An employee of Splash Trucking Company of Turner fills a tanker truck with water from a hydrant in Bar Harbor on Wednesday before making the trip to Southwest Harbor to keep the public water system there operating. The company began trucking the water Tuesday morning and is expected to continue through Thursday while repairs are underway at the water treatment plant. PHOTO BY MARK GOOD

Update: Water plant fix hit with delay

SOUTHWEST HARBOR — The water treatment plant here now won’t be back in operation until Friday afternoon or evening, according to Steve Kenney, manager of the Southwest Harbor Water and Sewer District.

The plant was expected to be online late Thursday but some of the parts needed to make repairs didn’t arrive on Wednesday. The parts were delivered Thursday morning and work began to repair a pipe that ruptured Monday afternoon inside the facility.

To keep the public water system operating, the district hired a trucking company to bring water from Bar Harbor to the plant. Two 8,000 gallon tankers began shuttling between the two towns on Tuesday morning and deliveries are expected to continue through the afternoon Friday, Kenney said.

The municipal water supply in Bar Harbor, unlike in Southwest Harbor, is fluoridated. Kenney said water customers in Southwest Harbor should be aware of this fact.

In the meantime, officials are asking customers to conserve water whenever possible.

According to Steve Kenney, manager of the Southwest Harbor Water and Sewer District, excess pressure caused a pipe inside the treatment plant to break sometime around 5 p.m. Monday, flooding the floor of the facility with between 3,000 and 4,000 gallons of water. The rupture is believed to have occurred as the result of an electric power surge that caused a pump bringing water from Long Pond to the plant for treatment to malfunction.

Because parts to repair the damage had to be ordered, the decision was made to hire Splash Trucking Company of Turner to transport water to the plant to keep the water system operating until repairs are made.

Kenney said Wednesday morning that he expects the plant to be fully functional sometime late Thursday. But that deadline was pushed back 24 hours on Thursday.

Fortunately, the heaviest use of the public water system is in the summer. Still, Kenney said, about 220,000 gallons per day are used at this time of the year. The water being trucked in is not enough to completely keep up with that demand, he said.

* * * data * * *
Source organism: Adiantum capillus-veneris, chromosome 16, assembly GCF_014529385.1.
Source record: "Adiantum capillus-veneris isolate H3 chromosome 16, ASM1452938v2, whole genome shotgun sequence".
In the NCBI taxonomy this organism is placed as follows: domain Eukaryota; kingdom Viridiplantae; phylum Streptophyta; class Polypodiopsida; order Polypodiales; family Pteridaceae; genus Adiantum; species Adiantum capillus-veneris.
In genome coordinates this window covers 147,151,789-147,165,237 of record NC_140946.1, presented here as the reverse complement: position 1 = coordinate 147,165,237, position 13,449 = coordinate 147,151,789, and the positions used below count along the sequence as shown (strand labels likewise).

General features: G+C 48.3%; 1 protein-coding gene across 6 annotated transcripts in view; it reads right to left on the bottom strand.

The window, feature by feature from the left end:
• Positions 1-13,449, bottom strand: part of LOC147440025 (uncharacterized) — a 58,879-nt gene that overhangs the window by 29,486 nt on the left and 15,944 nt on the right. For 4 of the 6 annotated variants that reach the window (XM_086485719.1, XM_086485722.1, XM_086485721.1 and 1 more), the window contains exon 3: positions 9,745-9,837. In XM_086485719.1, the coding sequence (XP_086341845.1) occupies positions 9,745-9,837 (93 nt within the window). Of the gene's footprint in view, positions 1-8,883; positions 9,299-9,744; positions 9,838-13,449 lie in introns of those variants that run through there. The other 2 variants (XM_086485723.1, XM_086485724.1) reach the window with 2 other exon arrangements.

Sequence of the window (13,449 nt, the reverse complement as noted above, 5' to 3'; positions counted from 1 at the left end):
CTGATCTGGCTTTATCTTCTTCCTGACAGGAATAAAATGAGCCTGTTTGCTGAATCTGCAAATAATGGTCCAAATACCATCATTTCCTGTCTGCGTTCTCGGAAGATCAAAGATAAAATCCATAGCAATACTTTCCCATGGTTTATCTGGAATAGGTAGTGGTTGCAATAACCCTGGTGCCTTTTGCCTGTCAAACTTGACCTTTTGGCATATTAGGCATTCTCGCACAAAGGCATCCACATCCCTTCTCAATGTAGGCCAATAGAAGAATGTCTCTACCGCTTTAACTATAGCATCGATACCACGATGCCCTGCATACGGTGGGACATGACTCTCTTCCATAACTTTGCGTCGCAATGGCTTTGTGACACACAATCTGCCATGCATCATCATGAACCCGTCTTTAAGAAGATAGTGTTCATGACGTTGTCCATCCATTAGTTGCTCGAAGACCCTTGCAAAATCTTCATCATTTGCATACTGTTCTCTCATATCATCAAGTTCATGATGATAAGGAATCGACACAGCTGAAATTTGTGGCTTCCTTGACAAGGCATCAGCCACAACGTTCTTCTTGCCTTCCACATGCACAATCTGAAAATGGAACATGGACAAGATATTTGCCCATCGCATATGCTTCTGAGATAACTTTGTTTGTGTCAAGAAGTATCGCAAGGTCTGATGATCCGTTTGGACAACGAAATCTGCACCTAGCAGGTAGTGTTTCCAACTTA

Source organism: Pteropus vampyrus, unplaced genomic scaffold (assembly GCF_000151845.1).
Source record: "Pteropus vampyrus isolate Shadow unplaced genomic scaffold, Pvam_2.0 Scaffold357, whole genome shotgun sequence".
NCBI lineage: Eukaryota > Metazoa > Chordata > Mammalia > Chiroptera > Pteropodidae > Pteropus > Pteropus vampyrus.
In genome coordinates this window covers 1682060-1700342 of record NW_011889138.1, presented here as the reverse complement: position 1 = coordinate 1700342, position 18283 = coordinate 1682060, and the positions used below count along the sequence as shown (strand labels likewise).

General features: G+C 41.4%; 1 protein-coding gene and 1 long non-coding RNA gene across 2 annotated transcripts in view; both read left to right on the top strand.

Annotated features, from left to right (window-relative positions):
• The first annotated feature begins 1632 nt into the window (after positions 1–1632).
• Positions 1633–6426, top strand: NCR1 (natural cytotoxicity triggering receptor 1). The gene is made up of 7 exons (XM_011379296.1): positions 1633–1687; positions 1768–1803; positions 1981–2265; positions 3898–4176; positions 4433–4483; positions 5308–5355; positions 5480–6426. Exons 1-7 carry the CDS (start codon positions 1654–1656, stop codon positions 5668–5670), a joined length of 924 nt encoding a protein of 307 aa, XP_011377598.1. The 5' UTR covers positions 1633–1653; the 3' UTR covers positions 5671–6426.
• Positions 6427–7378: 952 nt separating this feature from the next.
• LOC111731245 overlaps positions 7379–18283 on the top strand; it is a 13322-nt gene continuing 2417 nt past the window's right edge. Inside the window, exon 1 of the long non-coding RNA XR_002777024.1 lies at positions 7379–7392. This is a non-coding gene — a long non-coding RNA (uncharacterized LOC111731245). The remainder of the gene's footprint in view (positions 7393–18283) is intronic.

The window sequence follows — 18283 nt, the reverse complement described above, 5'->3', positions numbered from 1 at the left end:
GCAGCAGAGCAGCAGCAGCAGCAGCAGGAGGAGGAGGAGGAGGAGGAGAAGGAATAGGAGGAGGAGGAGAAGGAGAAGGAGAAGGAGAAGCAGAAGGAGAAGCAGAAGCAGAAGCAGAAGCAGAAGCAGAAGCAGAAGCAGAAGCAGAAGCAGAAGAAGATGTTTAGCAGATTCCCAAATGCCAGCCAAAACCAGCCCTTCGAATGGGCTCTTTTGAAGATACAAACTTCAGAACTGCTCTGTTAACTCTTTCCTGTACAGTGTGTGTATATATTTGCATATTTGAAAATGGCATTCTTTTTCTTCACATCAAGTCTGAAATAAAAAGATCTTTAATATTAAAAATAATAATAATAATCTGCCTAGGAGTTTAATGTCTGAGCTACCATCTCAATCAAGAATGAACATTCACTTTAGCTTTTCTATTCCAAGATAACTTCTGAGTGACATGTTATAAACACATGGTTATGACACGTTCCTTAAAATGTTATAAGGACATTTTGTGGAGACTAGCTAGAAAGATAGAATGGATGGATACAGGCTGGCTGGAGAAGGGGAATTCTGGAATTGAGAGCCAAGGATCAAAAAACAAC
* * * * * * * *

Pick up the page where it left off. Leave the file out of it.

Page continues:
On a normal day, reserves in the town’s standpipe fall three feet without replenishment from the lake. By using trucks, the level is only falling a foot a day.

One theory is that a motor vehicle accident late Sunday that snapped a utility pole and disrupted electrical service could have caused the pump to malfunction and pressure to increase to the pipe’s breaking point, Kenney said. The plant shut down and an alarm sounded around 1 a.m. Monday, about the same time crews were restoring power. Other issues later were discovered.

“It was a series of events, we don’t have all the facts,” Kenney said.

Splash Trucking sent two tankers, each holding 8,000 gallons, to Southwest Harbor. They began making the trip to and from Bar Harbor on Tuesday morning and worked into the evening. They resumed at 6 a.m. Wednesday and expected to work until about 9 p.m. Kenney said he has scheduled them to work through the day Thursday.

The trucks are filling up at a fire hydrant near the Kebo Golf Course in Bar Harbor. It takes 20 minutes to fill a truck and another 20 minutes to unload at the treatment plant, a driver said. The water is then put through the treatment process and pumped to the standpipe on Harbor Ridge.

Kenney said each truck is costing the district about $800 a day. He did not know how much the town of Bar Harbor was charging for the water.

Town Manager Don Lagrange said a similar problem occurred at the plant about 10 years ago. Had a pressure relief valve been installed at that time, the incident Monday most likely would not have occurred, he said. Kenney said the valve is being installed during repairs.

Jack Martel, the town’s fire chief, said he is not overly concerned about the water supply issue. There is an adequate supply in the standpipe to handle an average fire. If a large blaze were to break out, the fire department would then rely on a shuttle system using tankers from Southwest Harbor and other departments on the island as they do now in areas not on public water. He said the chiefs of the other departments know about the water issue.

In January, the town’s water and sewer departments and their assets were transferred to the water and sewer district as approved by voters in November.


Mark Good

Mark Good

Reporter at Mount Desert Islander
Mark Good

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